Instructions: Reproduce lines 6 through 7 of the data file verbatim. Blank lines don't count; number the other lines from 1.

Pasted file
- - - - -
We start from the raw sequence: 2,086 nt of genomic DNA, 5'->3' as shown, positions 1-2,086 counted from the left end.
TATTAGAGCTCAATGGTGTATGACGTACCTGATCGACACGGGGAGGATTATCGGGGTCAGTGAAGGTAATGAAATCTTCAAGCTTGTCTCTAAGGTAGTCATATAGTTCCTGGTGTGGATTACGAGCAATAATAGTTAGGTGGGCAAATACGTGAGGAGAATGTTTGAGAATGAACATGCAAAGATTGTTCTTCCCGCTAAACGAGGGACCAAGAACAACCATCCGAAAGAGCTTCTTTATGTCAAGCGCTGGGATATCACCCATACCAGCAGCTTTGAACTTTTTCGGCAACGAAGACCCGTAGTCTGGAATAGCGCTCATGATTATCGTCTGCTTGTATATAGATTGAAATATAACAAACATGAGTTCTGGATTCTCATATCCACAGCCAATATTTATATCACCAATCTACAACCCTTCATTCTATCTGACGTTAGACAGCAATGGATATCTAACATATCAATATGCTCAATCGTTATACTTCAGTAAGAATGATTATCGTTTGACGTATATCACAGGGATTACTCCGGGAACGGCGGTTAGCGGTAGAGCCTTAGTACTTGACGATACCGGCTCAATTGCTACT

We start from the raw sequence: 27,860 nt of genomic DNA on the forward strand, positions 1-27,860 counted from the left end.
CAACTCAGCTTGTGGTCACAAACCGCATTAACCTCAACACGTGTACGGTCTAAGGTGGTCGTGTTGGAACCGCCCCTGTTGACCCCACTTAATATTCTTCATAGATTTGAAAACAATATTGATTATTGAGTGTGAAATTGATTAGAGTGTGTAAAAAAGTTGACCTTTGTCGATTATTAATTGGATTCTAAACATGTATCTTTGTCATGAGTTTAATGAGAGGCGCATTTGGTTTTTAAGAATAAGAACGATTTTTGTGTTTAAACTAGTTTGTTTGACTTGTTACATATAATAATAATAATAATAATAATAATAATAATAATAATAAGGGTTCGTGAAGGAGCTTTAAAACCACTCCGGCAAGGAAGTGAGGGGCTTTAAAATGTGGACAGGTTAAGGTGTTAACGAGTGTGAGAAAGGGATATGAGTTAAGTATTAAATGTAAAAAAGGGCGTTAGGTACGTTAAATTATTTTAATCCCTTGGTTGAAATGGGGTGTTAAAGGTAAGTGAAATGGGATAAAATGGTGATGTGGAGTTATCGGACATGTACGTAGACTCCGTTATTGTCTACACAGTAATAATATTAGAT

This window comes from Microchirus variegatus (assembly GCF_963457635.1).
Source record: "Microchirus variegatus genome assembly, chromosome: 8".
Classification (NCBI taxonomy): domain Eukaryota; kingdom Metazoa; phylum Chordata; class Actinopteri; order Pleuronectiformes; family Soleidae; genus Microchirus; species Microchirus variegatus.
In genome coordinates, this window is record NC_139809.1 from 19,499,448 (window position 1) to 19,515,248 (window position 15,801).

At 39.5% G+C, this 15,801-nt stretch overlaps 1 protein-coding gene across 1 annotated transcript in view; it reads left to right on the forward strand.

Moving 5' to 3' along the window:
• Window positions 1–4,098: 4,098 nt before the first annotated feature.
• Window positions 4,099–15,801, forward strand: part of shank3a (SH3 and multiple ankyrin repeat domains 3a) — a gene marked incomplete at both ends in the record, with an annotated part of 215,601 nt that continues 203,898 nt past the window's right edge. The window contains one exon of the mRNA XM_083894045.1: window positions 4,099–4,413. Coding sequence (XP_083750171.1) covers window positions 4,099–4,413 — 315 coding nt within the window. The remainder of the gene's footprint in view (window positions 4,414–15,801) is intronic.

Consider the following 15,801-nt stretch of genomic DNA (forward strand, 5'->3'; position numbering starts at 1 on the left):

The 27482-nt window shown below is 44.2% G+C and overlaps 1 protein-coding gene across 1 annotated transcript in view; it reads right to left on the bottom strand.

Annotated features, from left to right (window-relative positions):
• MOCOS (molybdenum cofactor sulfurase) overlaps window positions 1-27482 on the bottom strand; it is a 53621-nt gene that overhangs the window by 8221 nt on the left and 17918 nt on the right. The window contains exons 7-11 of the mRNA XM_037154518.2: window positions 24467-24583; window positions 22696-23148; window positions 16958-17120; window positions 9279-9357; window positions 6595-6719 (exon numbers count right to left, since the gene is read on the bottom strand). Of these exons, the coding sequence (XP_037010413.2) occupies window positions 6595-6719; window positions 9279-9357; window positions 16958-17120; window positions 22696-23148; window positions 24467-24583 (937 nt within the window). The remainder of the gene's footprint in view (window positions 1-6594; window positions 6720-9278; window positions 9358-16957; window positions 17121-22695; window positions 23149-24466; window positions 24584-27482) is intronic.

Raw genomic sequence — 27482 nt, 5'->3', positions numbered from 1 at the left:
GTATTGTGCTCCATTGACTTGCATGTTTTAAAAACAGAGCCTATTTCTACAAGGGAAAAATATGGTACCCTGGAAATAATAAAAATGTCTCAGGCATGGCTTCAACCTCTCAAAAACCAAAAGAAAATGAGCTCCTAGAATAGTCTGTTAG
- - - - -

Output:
Source record: "Microchirus variegatus genome assembly, chromosome: 8".
Classification (NCBI taxonomy): domain Eukaryota; kingdom Metazoa; phylum Chordata; class Actinopteri; order Pleuronectiformes; family Soleidae; genus Microchirus; species Microchirus variegatus.